This book is well written and many of her stories are enjoyable, but on the whole it was a disappointment.

I loved math as a teenager. I would stay after school with a couple friends to do impromptu math competitions. When I got to college, I initially planned to major in math. But after my third semester of calculus, when I received a grade of “satisfactory” rather than what I was used to, I changed my major to French. I had loved algebra – I just “got it”. And geometry, though it wasn't quite as much fun, made sense to me. But calculus just didn't make sense. I could memorize the formulas and rules and solve most of the problems, but I didn't get it in my gut. I've always regretted that failure.

So I jumped at this book, hoping it might give me a chance to redeem myself. Ms. Ouellette did not explain calculus in a way that made me understand it well. I did not have that “mimetic” moment I was so hoping for.

To be fair, that was not the author's objective. Rather, she sought to demonstrate how calculus could be used in ordinary life situations. The CBS TV series “Numb3rs” tried to do the same thing (if you can call FBI investigations ordinary life). Neither one of them achieved that objective, although at least the TV show made advanced math and science seem a little bit sexy. After all, no one is going to pause their surfing fun to calculate the wave's rate of change, or delay getting on the roller coaster to first determine it's velocity. Maybe Charlie Epps would use calculus to fight a traffic ticket, but I hardly think that's realistic, much less common. As for the “zombie apocalypse”, well, I enjoyed the lesson in epidemiology, but … come on!

Okay, maybe her objective was simply to use real life situations, that we math dummies could understand, to explain how calculus worked. Even that I think was less than successful. I suspect that calculus is something you have to keep working at, in situations where you really do need to use it (e.g. science or statistics), until it either makes sense or becomes so habitual that it doesn't matter.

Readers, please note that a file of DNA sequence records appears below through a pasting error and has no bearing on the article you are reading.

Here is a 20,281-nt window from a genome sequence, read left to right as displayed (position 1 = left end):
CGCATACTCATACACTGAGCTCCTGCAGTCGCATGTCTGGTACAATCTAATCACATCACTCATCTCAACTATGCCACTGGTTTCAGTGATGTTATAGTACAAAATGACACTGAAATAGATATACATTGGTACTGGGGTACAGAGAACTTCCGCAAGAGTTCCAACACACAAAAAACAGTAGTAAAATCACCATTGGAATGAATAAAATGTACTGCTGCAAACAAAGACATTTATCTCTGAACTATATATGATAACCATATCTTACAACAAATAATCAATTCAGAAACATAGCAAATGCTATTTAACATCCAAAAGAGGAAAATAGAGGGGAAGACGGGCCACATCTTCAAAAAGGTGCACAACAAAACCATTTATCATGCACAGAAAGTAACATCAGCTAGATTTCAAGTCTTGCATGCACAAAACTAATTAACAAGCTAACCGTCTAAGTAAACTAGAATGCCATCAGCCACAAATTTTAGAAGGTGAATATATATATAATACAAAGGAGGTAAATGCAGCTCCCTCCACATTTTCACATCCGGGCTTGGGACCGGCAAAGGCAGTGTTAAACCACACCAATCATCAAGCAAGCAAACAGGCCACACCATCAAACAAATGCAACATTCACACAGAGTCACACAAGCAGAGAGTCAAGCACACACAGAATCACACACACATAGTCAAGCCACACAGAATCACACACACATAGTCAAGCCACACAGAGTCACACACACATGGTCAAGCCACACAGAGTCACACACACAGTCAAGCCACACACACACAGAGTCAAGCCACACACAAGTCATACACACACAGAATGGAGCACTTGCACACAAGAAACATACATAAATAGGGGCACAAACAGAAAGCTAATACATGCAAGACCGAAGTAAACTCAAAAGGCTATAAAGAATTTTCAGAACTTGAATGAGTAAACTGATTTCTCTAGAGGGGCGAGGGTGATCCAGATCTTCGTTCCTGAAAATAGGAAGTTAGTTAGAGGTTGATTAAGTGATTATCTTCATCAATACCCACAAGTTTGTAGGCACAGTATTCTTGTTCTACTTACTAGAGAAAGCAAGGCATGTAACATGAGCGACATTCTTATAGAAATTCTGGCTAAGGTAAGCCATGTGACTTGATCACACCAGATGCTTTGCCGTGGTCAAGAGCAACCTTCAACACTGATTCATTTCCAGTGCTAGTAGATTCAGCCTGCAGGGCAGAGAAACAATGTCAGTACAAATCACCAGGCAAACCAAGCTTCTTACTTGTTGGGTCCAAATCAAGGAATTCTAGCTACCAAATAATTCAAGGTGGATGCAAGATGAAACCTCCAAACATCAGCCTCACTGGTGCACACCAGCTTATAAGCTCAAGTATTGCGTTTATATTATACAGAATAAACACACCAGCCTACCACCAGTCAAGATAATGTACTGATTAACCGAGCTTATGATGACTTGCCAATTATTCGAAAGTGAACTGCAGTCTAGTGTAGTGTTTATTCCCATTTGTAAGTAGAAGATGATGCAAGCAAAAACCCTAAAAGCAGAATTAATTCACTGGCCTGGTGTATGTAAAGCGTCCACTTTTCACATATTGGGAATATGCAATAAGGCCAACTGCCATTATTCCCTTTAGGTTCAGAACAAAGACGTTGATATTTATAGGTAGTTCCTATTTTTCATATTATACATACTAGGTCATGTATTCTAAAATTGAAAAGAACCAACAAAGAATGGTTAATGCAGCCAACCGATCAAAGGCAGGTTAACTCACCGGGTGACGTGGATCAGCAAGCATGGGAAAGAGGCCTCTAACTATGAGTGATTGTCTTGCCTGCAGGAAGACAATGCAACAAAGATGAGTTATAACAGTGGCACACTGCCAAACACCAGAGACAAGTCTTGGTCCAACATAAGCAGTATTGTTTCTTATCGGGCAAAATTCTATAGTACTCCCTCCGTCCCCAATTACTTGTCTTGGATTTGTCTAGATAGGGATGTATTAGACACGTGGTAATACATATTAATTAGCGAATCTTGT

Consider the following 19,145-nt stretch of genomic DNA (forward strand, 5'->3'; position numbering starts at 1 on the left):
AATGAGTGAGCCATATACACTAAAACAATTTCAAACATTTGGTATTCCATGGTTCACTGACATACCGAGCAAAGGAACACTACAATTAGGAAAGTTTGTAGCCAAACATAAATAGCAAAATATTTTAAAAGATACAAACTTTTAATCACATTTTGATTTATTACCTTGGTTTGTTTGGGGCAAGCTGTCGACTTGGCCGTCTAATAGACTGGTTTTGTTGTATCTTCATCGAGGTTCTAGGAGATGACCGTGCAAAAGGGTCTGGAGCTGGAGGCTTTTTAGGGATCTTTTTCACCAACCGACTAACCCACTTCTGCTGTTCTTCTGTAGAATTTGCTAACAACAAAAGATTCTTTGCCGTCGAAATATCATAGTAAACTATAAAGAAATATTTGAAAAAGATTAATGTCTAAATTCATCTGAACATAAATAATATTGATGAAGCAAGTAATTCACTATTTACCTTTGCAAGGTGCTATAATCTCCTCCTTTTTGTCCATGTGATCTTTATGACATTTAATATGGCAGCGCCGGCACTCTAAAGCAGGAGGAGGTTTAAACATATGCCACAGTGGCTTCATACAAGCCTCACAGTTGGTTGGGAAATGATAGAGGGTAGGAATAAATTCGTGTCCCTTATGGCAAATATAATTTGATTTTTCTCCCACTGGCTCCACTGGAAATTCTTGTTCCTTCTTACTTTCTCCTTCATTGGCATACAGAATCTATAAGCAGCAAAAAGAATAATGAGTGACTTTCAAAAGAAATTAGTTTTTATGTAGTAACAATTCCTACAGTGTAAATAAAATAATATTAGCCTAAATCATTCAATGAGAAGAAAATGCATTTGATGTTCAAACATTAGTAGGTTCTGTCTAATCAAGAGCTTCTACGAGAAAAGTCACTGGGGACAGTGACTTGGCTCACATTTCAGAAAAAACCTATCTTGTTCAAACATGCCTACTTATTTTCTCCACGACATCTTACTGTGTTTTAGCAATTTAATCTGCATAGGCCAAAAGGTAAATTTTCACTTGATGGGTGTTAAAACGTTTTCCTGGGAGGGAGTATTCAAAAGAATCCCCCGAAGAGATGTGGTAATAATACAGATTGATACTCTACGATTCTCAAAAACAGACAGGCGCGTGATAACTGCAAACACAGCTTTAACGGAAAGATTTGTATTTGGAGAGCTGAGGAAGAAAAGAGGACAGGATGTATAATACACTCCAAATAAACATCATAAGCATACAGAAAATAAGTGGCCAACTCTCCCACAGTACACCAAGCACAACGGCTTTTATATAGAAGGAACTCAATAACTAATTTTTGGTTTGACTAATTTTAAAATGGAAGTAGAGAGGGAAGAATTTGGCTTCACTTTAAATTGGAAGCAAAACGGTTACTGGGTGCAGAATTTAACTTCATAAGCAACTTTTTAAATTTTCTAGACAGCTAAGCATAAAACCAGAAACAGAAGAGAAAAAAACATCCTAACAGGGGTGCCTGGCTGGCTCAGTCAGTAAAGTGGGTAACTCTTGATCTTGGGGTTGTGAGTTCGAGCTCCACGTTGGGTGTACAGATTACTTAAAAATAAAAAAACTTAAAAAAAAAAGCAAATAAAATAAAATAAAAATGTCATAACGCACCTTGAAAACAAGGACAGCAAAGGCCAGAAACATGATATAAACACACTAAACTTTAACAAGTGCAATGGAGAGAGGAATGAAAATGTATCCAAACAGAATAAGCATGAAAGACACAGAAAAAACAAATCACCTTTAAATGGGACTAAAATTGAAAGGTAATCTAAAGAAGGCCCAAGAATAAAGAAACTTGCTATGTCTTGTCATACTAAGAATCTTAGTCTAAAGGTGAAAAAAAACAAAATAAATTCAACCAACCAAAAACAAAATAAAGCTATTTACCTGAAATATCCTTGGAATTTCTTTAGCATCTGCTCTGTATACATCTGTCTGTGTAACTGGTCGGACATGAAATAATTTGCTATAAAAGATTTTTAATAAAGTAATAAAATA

I don't regret reading this book, or even buying it, but I'm not sure I would recommend it to anyone who didn't already understand calculus and might enjoy the offbeat approach to math.

*[Review August 3, 2011]*

I loved math as a teenager. I would stay after school with a couple friends to do impromptu math competitions. When I got to college, I initially planned to major in math. But after my third semester of calculus, when I received a grade of “satisfactory” rather than what I was used to, I changed my major to French. I had loved algebra – I just “got it”. And geometry, though it wasn't quite as much fun, made sense to me. But calculus just didn't make sense. I could memorize the formulas and rules and solve most of the problems, but I didn't get it in my gut. I've always regretted that failure.

So I jumped at this book, hoping it might give me a chance to redeem myself. Ms. Ouellette did not explain calculus in a way that made me understand it well. I did not have that “mimetic” moment I was so hoping for.

To be fair, that was not the author's objective. Rather, she sought to demonstrate how calculus could be used in ordinary life situations. The CBS TV series “Numb3rs” tried to do the same thing (if you can call FBI investigations ordinary life). Neither one of them achieved that objective, although at least the TV show made advanced math and science seem a little bit sexy. After all, no one is going to pause their surfing fun to calculate the wave's rate of change, or delay getting on the roller coaster to first determine it's velocity. Maybe Charlie Epps would use calculus to fight a traffic ticket, but I hardly think that's realistic, much less common. As for the “zombie apocalypse”, well, I enjoyed the lesson in epidemiology, but … come on!

Okay, maybe her objective was simply to use real life situations, that we math dummies could understand, to explain how calculus worked. Even that I think was less than successful. I suspect that calculus is something you have to keep working at, in situations where you really do need to use it (e.g. science or statistics), until it either makes sense or becomes so habitual that it doesn't matter.

I don't regret reading this book, or even buying it, but I'm not sure I would recommend it to anyone who didn't already understand calculus and might enjoy the offbeat approach to math.